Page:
“The accomplishment of this goal within the next ten years is not only critical for the region to effectively compete with other regions for residents and businesses, but also to provide an amenity for everyone in Acadiana to enjoy.”
Education Superintendent John White says a continued push to try to keep Louisiana from using tests associated with the Common Core education standards are creating "a state of chaos" for public school teachers.
The Acadiana Symphony Orchestra has decided to end its traditional Independence Day spectacular known as Red White & Boom.
Under the deal, Teche shareholders would get 1.162 shares of IberiaBank for each share of Teche stock.
Gov. Bobby Jindal's plan to use $210 million in surplus and one-time money to help balance next year's budget received the backing Thursday of the State Bond Commission, support that was needed for the maneuver to work.
Acadiana's nightlife guide.
State wildlife and fisheries agents have arrested a 39-year-old man accused of stealing crawfish.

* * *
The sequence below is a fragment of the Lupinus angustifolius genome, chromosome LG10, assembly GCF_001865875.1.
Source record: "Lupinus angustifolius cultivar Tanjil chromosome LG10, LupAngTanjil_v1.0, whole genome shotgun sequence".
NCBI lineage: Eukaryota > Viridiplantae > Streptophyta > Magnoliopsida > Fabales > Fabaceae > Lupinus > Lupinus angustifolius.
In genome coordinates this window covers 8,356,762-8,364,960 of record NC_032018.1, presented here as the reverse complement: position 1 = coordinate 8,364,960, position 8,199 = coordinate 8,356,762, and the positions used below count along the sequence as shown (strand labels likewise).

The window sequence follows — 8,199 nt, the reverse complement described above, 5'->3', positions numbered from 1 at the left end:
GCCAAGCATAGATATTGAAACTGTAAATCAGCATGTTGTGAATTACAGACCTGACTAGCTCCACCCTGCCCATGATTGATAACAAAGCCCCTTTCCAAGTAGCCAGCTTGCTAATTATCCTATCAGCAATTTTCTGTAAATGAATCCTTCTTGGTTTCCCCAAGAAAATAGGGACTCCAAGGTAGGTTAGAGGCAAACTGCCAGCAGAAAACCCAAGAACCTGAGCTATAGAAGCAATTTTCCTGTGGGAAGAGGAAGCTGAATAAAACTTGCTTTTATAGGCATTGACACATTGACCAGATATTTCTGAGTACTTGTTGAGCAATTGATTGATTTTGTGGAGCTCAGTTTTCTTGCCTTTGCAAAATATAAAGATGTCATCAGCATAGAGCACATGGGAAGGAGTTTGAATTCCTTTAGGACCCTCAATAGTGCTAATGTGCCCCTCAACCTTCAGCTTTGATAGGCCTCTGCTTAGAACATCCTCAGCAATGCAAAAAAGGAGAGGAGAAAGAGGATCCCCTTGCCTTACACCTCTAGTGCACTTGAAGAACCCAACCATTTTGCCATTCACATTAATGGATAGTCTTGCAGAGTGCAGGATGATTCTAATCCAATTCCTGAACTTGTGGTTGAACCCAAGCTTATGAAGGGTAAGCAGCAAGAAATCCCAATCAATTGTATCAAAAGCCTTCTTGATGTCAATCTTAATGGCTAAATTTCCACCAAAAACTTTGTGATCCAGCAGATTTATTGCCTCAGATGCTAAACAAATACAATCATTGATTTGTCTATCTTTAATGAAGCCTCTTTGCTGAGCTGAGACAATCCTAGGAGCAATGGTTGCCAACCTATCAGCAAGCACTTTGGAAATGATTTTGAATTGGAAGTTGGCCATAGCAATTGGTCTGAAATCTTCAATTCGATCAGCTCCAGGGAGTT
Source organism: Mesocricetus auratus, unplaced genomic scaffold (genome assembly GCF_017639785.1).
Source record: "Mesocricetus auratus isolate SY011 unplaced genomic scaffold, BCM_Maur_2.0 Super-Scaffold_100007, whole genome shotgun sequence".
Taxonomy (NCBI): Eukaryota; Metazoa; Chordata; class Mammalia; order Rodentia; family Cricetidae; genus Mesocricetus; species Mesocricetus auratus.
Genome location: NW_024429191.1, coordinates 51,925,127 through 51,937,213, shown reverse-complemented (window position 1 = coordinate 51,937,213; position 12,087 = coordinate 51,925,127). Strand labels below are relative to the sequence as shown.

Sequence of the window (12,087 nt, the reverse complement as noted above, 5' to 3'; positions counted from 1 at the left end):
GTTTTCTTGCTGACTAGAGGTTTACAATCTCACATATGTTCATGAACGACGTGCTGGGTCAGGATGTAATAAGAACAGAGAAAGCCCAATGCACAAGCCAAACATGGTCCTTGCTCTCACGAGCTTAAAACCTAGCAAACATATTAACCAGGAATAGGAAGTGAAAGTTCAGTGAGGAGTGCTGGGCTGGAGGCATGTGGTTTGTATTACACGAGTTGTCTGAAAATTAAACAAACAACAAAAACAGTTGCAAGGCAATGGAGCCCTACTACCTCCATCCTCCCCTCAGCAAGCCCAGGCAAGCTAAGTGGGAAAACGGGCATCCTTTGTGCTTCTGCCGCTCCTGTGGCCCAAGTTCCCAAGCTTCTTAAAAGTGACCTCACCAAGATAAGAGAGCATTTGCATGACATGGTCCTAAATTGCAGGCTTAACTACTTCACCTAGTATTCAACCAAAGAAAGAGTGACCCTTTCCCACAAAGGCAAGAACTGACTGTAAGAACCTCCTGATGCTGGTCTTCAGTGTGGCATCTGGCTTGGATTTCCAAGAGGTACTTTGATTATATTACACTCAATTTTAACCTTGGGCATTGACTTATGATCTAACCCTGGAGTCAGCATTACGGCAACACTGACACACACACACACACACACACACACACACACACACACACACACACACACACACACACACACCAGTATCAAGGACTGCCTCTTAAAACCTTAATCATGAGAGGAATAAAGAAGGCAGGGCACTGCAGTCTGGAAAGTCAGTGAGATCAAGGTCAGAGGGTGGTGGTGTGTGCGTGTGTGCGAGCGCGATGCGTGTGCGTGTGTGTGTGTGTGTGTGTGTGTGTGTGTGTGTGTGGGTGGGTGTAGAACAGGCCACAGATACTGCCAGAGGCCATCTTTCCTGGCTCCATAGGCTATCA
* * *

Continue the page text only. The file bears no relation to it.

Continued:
An East Feliciana Parish lawmaker has jettisoned his proposal to make it harder for a condemned prisoner to appeal a death sentence.
Senators advanced a proposal Wednesday that would let the governor remove New Orleans-area levee board members for violating what he considers to be public policy, despite concerns it would introduce political meddling into state flood protection.
The must have pieces this season
Dave Perkins, LCG Comp Plan honored along with local architects and designers at the 2014 INDesign Awards
Greg Manuel’s Lafayette-based residential development company is taking advantage of exponential industrial growth in Lake Charles.